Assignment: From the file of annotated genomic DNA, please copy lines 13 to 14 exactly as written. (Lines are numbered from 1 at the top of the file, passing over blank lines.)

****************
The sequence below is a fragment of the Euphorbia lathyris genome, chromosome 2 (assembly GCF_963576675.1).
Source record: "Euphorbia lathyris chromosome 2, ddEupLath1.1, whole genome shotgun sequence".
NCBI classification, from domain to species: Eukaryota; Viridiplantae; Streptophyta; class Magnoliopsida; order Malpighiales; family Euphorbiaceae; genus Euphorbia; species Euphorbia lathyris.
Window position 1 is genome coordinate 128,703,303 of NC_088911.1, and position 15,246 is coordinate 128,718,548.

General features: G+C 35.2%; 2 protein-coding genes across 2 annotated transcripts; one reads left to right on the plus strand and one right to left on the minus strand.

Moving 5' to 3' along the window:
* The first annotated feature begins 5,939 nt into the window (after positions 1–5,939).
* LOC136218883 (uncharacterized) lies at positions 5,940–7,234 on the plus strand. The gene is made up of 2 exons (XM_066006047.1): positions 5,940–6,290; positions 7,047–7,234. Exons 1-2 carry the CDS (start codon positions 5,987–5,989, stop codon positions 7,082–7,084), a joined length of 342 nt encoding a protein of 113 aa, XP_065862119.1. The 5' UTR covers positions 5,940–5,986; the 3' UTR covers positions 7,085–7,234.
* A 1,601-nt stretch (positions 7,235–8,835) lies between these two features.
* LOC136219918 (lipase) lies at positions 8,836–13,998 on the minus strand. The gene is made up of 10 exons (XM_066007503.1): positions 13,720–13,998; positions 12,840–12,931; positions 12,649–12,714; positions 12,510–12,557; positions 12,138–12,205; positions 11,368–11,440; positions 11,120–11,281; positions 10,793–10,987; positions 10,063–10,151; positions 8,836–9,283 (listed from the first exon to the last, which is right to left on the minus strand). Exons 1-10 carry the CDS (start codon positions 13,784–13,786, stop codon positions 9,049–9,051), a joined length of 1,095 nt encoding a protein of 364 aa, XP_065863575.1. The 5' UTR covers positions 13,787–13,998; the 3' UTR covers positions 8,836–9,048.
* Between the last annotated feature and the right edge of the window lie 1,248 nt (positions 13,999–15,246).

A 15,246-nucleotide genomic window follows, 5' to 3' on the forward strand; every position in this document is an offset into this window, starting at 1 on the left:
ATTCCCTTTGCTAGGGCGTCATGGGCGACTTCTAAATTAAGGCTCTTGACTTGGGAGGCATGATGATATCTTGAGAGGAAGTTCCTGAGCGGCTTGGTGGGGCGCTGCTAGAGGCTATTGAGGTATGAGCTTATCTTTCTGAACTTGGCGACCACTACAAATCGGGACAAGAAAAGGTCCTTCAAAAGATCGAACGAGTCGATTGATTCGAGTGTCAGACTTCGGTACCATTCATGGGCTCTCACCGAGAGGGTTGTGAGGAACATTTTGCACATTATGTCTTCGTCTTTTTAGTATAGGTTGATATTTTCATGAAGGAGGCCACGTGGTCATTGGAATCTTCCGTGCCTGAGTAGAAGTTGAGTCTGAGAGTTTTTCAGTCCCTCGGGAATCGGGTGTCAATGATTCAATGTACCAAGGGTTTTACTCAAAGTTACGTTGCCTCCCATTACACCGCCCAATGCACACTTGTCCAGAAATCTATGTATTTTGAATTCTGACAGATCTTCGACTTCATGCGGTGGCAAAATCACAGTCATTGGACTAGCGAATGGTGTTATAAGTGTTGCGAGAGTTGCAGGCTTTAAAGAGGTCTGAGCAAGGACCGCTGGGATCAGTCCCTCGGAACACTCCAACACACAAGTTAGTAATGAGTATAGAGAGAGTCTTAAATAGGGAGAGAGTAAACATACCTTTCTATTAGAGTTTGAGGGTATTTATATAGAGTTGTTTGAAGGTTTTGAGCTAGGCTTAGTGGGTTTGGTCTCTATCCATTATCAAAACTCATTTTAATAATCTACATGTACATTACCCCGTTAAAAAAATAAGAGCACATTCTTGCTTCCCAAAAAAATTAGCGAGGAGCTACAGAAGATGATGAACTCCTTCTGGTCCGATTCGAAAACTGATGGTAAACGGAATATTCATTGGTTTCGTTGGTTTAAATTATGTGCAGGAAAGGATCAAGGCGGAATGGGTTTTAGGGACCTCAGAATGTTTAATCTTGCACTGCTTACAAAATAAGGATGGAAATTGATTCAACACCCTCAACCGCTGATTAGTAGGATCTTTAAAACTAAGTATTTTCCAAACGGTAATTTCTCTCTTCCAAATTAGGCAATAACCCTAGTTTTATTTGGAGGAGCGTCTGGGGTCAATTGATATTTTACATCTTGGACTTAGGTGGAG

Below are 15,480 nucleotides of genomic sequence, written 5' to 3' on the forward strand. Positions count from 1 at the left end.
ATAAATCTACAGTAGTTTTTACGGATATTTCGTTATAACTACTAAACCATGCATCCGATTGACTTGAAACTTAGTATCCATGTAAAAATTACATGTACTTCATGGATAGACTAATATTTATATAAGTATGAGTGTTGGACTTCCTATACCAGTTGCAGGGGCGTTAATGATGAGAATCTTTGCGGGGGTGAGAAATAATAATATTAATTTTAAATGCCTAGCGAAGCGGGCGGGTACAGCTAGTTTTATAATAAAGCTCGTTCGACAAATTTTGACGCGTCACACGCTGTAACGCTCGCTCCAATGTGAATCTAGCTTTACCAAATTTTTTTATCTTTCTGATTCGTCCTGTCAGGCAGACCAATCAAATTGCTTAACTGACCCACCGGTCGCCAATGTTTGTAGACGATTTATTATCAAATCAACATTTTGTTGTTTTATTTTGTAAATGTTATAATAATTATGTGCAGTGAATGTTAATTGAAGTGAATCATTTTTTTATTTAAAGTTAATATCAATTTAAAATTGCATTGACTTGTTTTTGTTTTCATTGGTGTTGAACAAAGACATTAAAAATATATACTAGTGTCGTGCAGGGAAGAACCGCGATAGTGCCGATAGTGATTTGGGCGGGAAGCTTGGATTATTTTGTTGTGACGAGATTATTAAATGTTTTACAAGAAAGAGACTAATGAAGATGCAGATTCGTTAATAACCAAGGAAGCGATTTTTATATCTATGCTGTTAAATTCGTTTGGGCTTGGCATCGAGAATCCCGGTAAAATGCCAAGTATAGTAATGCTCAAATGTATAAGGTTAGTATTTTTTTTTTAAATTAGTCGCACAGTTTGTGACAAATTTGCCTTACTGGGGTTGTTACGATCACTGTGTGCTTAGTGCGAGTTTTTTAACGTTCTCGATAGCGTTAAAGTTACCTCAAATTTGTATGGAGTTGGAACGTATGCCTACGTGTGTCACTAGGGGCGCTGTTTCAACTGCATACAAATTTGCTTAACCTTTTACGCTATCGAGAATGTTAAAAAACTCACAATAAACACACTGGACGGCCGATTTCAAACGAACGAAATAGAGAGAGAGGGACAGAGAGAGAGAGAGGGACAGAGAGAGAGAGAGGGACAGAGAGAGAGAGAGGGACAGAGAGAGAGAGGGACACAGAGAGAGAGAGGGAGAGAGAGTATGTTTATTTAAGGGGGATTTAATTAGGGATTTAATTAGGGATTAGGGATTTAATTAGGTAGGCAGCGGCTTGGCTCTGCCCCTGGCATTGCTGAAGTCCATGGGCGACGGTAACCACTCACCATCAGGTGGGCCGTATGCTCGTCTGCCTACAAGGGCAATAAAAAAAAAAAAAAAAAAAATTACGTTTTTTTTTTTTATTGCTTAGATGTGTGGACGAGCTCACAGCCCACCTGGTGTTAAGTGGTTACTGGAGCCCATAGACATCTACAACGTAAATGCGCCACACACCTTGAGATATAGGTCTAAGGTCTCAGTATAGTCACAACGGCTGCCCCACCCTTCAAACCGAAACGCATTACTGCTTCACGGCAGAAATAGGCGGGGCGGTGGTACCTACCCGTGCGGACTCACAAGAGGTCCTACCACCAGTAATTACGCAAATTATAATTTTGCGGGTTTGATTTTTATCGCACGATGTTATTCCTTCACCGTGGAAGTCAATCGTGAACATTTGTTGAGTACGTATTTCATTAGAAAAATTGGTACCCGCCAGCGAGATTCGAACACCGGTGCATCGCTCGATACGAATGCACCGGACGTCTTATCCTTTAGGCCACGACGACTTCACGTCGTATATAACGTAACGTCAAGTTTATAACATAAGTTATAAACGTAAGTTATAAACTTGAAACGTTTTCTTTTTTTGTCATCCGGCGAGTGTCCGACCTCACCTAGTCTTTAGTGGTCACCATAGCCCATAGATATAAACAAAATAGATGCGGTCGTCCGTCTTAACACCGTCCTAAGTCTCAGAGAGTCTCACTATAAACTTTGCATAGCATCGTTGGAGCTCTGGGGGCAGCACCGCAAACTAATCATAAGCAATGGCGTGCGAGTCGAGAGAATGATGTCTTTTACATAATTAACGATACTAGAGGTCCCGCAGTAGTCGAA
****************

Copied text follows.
ATTCCCTTTGCTAGGGCGTCATGGGCGACTTCTAAATTAAGGCTCTTGACTTGGGAGGCATGATGATATCTTGAGAGGAAGTTCCTGAGCGGCTTGGTGGGGCGCTGCTAGAGGCTATTGAGGTATGAGCTTATCTTTCTGAACTTGGCGACCACTACAAATCGGGACAAGAAAAGGTCCTTCAAAAGATCGAACGAGTCGATTGATTCGAGTGTCAGACTTCGGTACCATTCATGGGCTCTCACCGAGAGGGTTGTGAGGAACATTTTGCACATTATGTCTTCGTCTTTTTAGTATAGGTTGATATTTTCATGAAGGAGGCCACGTGGTCATTGGAATCTTCCGTGCCTGAGTAGAAGTTGAGTCTGAGAGTTTTTCAGTCCCTCGGGAATCGGGTGTCAATGATTCAATGTACCAAGGGTTTTACTCAAAGTTACGTTGCCTCCCATTACACCGCCCAATGCACACTTGTCCAGAAATCTATGTATTTTGAATTCTGACAGATCTTCGACTTCATGCGGTGGCAAAATCACAGTCATTGGACTAGCGAATGGTGTTATAAGTGTTGCGAGAGTTGCAGGCTTTAAAGAGGTCTGAGCAAGGACCGCTGGGATCAGTCCCTCGGAACACTCCAACACACAAGTTAGTAATGAGTATAGAGAGAGTCTTAAATAGGGAGAGAGTAAACATACCTTTCTATTAGAGTTTGAGGGTATTTATATAGAGTTGTTTGAAGGTTTTGAGCTAGGCTTAGTGGGTTTGGTCTCTATCCATTATCAAAACTCATTTTAATAATCTACATGTACATTACCCCGTTAAAAAAATAAGAGCACATTCTTGCTTCCCAAAAAAATTAGCGAGGAGCTACAGAAGATGATGAACTCCTTCTGGTCCGATTCGAAAACTGATGGTAAACGGAATATTCATTGGTTTCGTTGGTTTAAATTATGTGCAGGAAAGGATCAAGGCGGAATGGGTTTTAGGGACCTCAGAATGTTTAATCTTGCACTGCTTACAAAATAAGGATGGAAATTGATTCAACACCCTCAACCGCTGATTAGTAGGATCTTTAAAACTAAGTATTTTCCAAACGGTAATTTCTCTCTTCCAAATTAGGCAATAACCCTAGTTTTATTTGGAGGAGCGTCTGGGGTCAATTGATATTTTACATCTTGGACTTAGGTGGAG

Below are 15,480 nucleotides of genomic sequence, written 5' to 3' on the forward strand. Positions count from 1 at the left end.